Cuba may be in the WBC, but don't harbor any illusions about Team Fidel.
11:00 PM, Feb 9, 2006 • By DUNCAN CURRIE
IT IS STRANGE for an obscure branch of the U.S. Treasury Department to unite embargo critics, sports fans, Major League Baseball, Puerto Rico's amateur baseball federation, the International Baseball Federation, and the International Olympic Committee in a strident public denunciation of America's Cuba policy. But the Treasury's Office of Foreign Assets Control did the trick in mid-December, when it rejected a license application from baseball officials to sign a contract with Cuba for the inaugural World Baseball Classic, scheduled from March 3 to March 20. Each participant in the tournament, established by MLB and the MLB Players Association, automatically collects a thin slice of the profits; and the Cuban national team had been slated to play its three opening-round games--plus, if necessary, its second-round matches--in Puerto Rico, which is subject to U.S. trade laws. (The semifinals and finals will be held in San Diego.)
"Generally speaking, the Cuba embargo prohibits entering into contracts in which Cuba or Cuban nationals have an interest," explained Treasury spokeswoman Molly Millerwise. "Activities or contracts that could result in financial flows to the Castro regime would effectively work against the objective of the sanctions and be inconsistent with current U.S. foreign policy."
Such logic didn't cut much ice with the "Let Cuba Play Ball" crowd. "Deeply disappointing," said Wayne Smith, the U.S. envoy to Havana under President Carter. "Petty and ham-handed," groused Sports Illustrated senior writer Frank Deford. "In a way, this posture is even more distasteful than when those anti-Semitic countries refuse to play Israel. At least those nations have the strength of their convictions sufficient to take themselves out of the games. We're just being a bully." U.S. Olympic Committee chairman Peter Ueberroth, a former MLB commissioner, regretted that "this may be the only example of a country prohibiting competition on an international scale."
The Miami Herald editorial page, which favors the U.S. embargo, also opposed the ban on Cuba (albeit with qualifiers). So did anti-embargo congressmen such as Arizona Republican Jeff Flake ("If the U.S. is interested in bringing freedom to Cuba, perhaps we ought to practice a little freedom ourselves.") and New York Democrat José Serrano ("The World Baseball Classic should not be tainted by our grudge against Cuba's government."). Some 90 lawmakers--mostly Democrats, with a few Republicans--signed letters to Secretary of State Condoleezza Rice, Treasury Secretary John Snow, and MLB commissioner Bud Selig, urging them to "put sportsmanship over politics."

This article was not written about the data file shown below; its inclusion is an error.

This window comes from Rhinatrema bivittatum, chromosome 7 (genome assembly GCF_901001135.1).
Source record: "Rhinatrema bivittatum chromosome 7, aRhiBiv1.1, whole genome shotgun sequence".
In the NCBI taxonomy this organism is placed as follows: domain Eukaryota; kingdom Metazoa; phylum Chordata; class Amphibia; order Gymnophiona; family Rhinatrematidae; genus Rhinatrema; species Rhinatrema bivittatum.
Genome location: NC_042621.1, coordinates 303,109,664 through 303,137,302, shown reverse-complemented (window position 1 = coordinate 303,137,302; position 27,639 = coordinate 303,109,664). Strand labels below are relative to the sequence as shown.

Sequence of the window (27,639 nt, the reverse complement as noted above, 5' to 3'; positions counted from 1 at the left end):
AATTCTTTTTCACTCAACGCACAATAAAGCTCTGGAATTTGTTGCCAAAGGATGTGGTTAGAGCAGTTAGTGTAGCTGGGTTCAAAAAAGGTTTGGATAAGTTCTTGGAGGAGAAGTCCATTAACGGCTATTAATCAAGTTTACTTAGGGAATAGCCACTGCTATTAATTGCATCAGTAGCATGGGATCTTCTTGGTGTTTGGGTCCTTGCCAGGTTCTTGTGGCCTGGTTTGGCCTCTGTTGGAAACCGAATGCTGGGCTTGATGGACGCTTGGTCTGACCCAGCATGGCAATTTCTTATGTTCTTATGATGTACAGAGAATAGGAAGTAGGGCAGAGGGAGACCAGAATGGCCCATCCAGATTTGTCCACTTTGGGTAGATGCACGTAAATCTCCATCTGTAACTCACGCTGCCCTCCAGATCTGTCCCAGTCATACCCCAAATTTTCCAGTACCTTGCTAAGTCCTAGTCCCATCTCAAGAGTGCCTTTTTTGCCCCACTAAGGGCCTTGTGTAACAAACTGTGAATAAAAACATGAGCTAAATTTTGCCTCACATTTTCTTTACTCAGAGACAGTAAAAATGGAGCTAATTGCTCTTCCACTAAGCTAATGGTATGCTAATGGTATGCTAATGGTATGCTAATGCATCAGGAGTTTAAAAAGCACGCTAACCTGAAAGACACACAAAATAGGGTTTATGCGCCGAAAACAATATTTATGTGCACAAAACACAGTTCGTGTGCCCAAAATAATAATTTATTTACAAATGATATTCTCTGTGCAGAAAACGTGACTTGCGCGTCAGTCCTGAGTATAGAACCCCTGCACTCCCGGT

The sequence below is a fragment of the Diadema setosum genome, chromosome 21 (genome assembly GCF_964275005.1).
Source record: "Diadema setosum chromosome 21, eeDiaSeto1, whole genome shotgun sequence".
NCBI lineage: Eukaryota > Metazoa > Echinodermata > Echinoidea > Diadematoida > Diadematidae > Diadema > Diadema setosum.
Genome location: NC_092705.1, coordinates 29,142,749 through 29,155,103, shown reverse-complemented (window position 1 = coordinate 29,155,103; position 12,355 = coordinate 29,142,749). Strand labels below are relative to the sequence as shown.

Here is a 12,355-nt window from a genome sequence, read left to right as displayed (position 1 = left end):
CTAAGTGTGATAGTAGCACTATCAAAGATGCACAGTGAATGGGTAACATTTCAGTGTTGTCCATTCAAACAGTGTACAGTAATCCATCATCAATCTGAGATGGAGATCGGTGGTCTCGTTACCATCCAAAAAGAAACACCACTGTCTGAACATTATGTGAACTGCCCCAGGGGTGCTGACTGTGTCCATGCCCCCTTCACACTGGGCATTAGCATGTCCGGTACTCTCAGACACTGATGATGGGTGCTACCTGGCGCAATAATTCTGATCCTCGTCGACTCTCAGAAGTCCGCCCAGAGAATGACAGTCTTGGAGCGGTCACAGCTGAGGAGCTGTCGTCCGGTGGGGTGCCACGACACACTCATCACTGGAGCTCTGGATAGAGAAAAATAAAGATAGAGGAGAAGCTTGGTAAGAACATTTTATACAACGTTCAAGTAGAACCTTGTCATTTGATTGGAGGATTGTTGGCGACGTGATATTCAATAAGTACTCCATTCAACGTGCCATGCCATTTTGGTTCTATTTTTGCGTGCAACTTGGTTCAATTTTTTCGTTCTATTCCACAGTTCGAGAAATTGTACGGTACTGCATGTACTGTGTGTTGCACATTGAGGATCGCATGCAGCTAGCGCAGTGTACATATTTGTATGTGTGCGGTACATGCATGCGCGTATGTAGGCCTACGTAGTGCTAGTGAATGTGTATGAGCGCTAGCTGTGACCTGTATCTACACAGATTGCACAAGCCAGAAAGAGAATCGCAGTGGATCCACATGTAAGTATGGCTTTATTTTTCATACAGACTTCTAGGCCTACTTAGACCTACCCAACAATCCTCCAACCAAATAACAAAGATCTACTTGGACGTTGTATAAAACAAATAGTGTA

Not to be outdone in his outrage was Baltimore Orioles owner Peter Angelos, a former Democratic city councilman. "Once again, the U.S., this huge colossus, the strongest country in the world, is picking on this tiny, little country of 11 million," he complained. Hardly a stranger to embargo politics or baseball diplomacy--Angelos spent years arranging home-and-home exhibition games between the Orioles and the Cuban national squad in 1999--he bemoaned America's "isolation" of Cuba and the "continuation of a vendetta" against Castro. "It just sullies the hope of what [the World Baseball Classic] would accomplish," Angelos told the New York Times. "The main thing is celebrating and enjoying the game of baseball and bringing these nations together. Why should this cause a disturbance?"
Not surprisingly, Rep. Lincoln Diaz-Balart--a Cuban-American Republican, the nephew of Castro's former wife, and one of the dictator's fiercest opponents in Congress--was ready with an answer. Even before Treasury denied MLB's license request, Diaz-Balart had sent a letter to Selig asking him to veto Team Fidel and instead field a Cuban squad drawn from the exiles and defectors now playing in either MLB or the minors. "It is difficult to believe," he wrote, "that MLB would have invited a team from apartheid-era South Africa to participate in a tournament. Yet you have invited a totalitarian dictatorship which has murdered thousands and imprisoned hundreds of thousands for the 'crime' of supporting freedom and democracy."
Shortly after Treasury's decision, Diaz-Balart reiterated his call in another letter to the MLB chief, this one co-signed by 11 of his colleagues, including three South Florida Democrats. "We urge you to allow a team of free Cuban and Cuban-American players to represent Cuba," it read. Along with his brother, Mario, also a Republican congressman, and another Cuban-American lawmaker, GOP Rep. Ileana Ros-Lehtinen, Diaz-Balart attended a press conference in Miami with four famous Cuban baseball defectors: Euclides Rojas, Osvaldo Fernandez, Eddie Oropesa, and Rene Arocha (the first Cuban defector to play in the majors). "We would like to represent the team of free Cuba," declared Rojas.